Specializes in Peri-op/Sub-Acute ANP.

These patients are extremely complex. If you see 10-15 of these a day as a new grad, you will be doing well. The whole thing sounds shady to me.


248 Posts

This is very shady. If he want to pay you per patient, please negotiate for split of percentage eg. 60/40, 70/30 of reimbursement. That's way you're less likely to be taken advantaged of. $10 per patient is ridiculous. I would ask the nephrologist about how much percentage is this in the reimbursement. You should not only think about the salary but also also think about how much harder you have to work to earn that. I would rather earn less and work in manageable & safe pace.

As a rule of thump, the pay per patient rate should be calculated out to be higher than hourly rate due to unsteady income from fluctuating numbers with patient. Benefits cost a lot. Therefore, if there is no benefit, you need to ask for more.

Trauma Columnist

traumaRUs, MSN, APRN

153 Articles; 21,232 Posts

Specializes in Nephrology, Cardiology, ER, ICU. Has 31 years experience.

I round on dialysis pts and at one time had 210 pts located in two clinics 11 miles apart (traffic is not an issue). That involved 60 hrs per week!

300 pts in 7 clinic per week is not doable for new grad.

I work for for a very large nephrology practice an currently see 160 pts per week in 4 clinics and travel 500-600 miles per week and still work 50-60 hrs per week. I have 8+ yrs exp doing this.

allnurses Guide

ghillbert, MSN, NP

3,796 Posts

Specializes in CTICU. Has 27 years experience.

My only thought is "oh hell, no"

Specializes in Nephrology.

I was an RN in dialysis for 10 years, so I really know the ropes. My group is starting me with 130 patients who are all in one unit. This should be very manageable since I know the job and will be treating the same patients I had as a nurse....what you are looking at would be overwhelming, not to mention practically impossible for me to do. I would never try to manage that, especially without having a good knowledge base in nephrology.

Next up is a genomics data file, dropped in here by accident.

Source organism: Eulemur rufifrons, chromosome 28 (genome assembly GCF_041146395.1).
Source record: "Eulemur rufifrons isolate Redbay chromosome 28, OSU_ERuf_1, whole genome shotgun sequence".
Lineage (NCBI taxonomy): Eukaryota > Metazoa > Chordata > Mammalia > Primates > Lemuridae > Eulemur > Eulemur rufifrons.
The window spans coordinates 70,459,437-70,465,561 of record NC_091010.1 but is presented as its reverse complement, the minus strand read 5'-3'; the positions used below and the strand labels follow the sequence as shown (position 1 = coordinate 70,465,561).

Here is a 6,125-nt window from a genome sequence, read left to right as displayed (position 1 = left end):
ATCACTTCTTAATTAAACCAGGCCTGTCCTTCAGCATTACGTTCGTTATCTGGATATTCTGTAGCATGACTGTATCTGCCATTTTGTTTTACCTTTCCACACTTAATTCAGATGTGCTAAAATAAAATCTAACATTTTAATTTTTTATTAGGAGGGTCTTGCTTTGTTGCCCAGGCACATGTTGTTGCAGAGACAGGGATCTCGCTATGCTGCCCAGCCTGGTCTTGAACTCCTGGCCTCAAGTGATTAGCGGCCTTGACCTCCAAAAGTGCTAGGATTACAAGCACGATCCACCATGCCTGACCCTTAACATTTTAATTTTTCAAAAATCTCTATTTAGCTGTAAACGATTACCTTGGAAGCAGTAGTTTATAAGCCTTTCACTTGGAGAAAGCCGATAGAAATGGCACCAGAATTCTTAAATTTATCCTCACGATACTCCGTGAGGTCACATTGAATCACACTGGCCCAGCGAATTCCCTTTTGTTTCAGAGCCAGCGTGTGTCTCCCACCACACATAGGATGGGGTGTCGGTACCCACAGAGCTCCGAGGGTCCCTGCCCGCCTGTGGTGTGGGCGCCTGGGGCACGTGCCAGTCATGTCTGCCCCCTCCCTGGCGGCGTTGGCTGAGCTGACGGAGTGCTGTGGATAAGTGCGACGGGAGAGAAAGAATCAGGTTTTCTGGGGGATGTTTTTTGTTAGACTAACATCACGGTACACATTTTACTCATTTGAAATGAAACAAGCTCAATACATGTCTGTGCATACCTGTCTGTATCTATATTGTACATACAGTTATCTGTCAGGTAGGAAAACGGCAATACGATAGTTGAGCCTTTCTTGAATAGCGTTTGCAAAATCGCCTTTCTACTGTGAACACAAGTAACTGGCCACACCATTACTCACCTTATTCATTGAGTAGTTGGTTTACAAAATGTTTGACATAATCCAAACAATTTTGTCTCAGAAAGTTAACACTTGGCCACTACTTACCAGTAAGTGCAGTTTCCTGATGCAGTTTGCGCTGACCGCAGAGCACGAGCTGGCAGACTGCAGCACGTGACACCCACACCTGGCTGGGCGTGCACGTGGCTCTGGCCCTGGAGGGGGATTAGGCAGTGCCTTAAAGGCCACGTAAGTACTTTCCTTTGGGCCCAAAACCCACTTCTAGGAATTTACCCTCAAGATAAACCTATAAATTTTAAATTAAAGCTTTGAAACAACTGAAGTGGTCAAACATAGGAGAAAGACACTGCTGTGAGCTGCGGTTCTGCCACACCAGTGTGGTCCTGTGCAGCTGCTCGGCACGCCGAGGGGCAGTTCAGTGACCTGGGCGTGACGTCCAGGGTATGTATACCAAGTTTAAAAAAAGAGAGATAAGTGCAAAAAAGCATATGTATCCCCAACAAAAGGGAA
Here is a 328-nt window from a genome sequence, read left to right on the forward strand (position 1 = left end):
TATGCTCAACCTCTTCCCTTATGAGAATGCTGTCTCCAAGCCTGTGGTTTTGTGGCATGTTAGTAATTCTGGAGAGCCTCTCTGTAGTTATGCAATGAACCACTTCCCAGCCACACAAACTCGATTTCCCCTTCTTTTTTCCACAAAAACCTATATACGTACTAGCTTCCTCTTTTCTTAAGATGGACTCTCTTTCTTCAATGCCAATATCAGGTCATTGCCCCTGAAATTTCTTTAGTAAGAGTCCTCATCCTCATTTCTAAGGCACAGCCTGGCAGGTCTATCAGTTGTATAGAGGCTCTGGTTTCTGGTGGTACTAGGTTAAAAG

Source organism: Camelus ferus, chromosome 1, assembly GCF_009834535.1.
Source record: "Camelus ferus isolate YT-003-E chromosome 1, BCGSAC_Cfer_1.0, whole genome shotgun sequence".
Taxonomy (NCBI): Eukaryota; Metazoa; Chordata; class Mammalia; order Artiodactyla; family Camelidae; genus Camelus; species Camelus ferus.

44 Posts

Has 5 years experience.

Thanks for all of the replies. I will definitely take this all into consideration when/if I were to negotiate a contract with this particular practice.

allnurses Guide


3 Articles; 5,581 Posts

Specializes in Adult Internal Medicine. Has 12 years experience.

There are several red flags here! The flat fee per patient, the fact there has never been a novice NP at the practice, the fact you would be tied to seeing more patients than you are likely comfortable with at first, etc.

Wait until you graduate and get some other offers. The nephrologist will wait for you.

Sent from my iPhone.


789 Posts

If you plan to work 8 hour days with no lunch or no break, you get exactly 8 minutes each to see all 300 patients. That's not including any travel time either. If there are no benefits attached to this job, the only winner in this would be the doctor.